were ill-prepared as we entered that two decades of war to deal with that. i think part of the challenge is we need to go back and look at what should the va be focusing on. gov. patrick: yeah. general hammond: but we can't lose sight of the fact they care for the older veterans. how can we more effectively treat this? i know i was at the jamaica plain va a few years ago and there was a group of guys that bused down from maine to get eye exams. so they have to get up at 6:00 in the morning, catch a bus at 7:00 a.m. and go all the way to boston to get an eye exam or a dental exam we there's a beautiful hospital in maine. i think there's better, more cost effective solutions without throwing the baby out with the bath water to still care for people and do it more efficiently and bring the va into focus for what they should be doing, and be the best at it. gov. patrick: well, general, you
know, i'm reminded at some level of what it was like when i was campaigning in cambridge, somebody ande is who would ask me they'd already a question written a book on the subject. [laughter] gov. patrick: don't ask me. but i think you made a couple of points that jump out at me because i think to some extent you are describing a failure of the larger health care system and the default to the va which added to the scope-- let me put it to mission creep. and i think that simply saying, and i am not simply saying and you are not either, but i want to be careful not to be heard to say, let me put it this way, that chronic care unrelated to combat, to combat injuries, to your point about the original mission, should be done by the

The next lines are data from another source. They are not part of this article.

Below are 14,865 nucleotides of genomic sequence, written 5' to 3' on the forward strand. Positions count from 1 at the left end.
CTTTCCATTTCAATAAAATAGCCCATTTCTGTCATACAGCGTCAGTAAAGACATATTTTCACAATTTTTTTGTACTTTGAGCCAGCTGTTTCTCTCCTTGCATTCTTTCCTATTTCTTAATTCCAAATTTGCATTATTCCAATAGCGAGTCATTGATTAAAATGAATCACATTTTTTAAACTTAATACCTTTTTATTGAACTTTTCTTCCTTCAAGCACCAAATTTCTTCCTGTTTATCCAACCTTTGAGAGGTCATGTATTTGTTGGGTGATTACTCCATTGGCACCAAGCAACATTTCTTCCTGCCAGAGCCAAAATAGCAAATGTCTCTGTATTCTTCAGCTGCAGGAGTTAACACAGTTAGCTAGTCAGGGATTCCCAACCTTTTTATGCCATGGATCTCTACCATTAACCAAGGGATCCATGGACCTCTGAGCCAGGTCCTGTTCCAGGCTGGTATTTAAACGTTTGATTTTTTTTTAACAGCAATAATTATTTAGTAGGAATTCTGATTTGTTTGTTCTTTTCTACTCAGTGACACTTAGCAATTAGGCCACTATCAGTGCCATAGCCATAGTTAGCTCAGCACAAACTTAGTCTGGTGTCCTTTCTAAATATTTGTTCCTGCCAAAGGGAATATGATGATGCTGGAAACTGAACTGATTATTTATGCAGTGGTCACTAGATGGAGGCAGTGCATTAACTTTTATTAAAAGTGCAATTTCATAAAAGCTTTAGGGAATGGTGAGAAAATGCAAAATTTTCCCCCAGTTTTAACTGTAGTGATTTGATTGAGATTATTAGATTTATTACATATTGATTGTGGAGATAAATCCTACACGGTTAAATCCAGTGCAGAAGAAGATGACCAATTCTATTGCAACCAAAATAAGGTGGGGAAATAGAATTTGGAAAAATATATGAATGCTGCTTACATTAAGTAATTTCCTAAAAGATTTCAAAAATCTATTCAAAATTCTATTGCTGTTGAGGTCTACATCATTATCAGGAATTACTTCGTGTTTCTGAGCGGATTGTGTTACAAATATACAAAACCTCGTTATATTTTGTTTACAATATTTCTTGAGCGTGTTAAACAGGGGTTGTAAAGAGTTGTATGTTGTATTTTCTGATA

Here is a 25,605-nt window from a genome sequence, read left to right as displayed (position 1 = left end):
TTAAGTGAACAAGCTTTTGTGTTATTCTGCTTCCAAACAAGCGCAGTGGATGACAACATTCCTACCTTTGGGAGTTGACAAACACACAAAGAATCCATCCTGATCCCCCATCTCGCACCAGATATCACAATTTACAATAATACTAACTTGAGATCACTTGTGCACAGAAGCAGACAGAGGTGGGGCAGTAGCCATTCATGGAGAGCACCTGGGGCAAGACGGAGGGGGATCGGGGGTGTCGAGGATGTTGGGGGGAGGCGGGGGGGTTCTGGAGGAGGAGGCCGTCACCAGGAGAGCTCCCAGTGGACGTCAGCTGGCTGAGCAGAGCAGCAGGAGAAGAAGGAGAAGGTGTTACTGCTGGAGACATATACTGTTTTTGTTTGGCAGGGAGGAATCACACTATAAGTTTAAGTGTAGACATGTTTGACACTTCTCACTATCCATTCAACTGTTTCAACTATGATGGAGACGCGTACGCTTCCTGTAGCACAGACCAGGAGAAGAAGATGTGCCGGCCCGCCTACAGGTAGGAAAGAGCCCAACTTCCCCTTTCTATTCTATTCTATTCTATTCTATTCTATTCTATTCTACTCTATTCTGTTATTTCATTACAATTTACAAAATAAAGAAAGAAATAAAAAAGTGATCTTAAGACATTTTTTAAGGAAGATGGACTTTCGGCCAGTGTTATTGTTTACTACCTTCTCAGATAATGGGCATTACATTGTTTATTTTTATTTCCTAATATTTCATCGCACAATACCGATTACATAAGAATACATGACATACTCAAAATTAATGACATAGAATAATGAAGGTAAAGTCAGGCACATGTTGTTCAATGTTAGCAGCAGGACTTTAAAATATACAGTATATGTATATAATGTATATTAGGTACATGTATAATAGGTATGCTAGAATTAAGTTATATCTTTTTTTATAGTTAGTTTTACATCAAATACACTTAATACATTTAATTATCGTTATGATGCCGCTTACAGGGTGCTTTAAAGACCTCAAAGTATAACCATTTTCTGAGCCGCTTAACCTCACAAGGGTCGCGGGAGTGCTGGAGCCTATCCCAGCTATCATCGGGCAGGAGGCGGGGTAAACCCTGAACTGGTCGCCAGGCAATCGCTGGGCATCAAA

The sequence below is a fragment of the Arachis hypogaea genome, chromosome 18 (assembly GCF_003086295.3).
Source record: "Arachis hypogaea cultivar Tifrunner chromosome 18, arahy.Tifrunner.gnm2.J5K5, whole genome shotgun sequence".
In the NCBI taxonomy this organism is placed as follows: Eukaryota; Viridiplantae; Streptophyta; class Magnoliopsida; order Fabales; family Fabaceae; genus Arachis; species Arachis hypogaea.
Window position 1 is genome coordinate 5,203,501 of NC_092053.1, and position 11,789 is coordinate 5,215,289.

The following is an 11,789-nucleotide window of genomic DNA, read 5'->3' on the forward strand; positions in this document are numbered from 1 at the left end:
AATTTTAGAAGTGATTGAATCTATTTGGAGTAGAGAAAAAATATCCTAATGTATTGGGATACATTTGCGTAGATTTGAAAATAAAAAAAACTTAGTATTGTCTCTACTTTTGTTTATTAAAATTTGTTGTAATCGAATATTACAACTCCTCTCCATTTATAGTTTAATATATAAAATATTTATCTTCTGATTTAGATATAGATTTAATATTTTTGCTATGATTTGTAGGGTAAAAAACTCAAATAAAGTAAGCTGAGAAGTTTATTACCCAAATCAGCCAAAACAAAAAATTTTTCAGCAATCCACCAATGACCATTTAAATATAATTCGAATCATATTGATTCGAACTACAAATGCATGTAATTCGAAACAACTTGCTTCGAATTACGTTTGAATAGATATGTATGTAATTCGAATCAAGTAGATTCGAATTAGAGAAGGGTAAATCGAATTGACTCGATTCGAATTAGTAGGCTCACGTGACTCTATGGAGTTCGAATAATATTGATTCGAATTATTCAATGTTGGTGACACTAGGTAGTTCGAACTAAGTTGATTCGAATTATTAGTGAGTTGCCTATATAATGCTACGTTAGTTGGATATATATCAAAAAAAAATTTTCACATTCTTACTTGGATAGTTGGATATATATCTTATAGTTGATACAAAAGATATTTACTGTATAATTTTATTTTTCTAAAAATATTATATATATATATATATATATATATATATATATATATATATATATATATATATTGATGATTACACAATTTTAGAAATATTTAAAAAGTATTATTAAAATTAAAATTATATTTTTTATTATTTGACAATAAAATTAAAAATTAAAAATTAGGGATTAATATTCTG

general health care system. i'm reluctant to be heard to say that that's good enough without fixing the larger system. so there's actually responses and affordable. and you will hear, by the way, if i could just drop a footnote here, it's very, very hard for me to accept the way we do policy, which is in silos because most people live their lives -- do you want me to wait and you can get that -- most people live their lives in ways that policies intersect. to me it's not enough to say, well, let's go back to the founding mission of the va. and i recognize that's not what you're saying, it's not what i'm saying either, unless we actually have a general health care system that can catch and meet that need. my father-in-law, diane's dad,
is a navy veteran from world war ii and he got all of his care near the end of his life both in new york and when he was living with us in boston and most of his social life at the va. and loved both. but i do understand the strain on the system and the importance of rationalizing it, but again, i think it has to be rationalized alongside larger systems. there are other things happening in the broader system i just -- in health care generally. put in place under the previous administration and still moving forward that i think could be promising. and one is telehealth. you know, full disclosure, i'm on the board or was on the board of a company that does telehealth. this is a notion of a lot of primary care and even urgent care, being available, you know, at the other end of your computer screen. now, that depends on whether you actually have access to high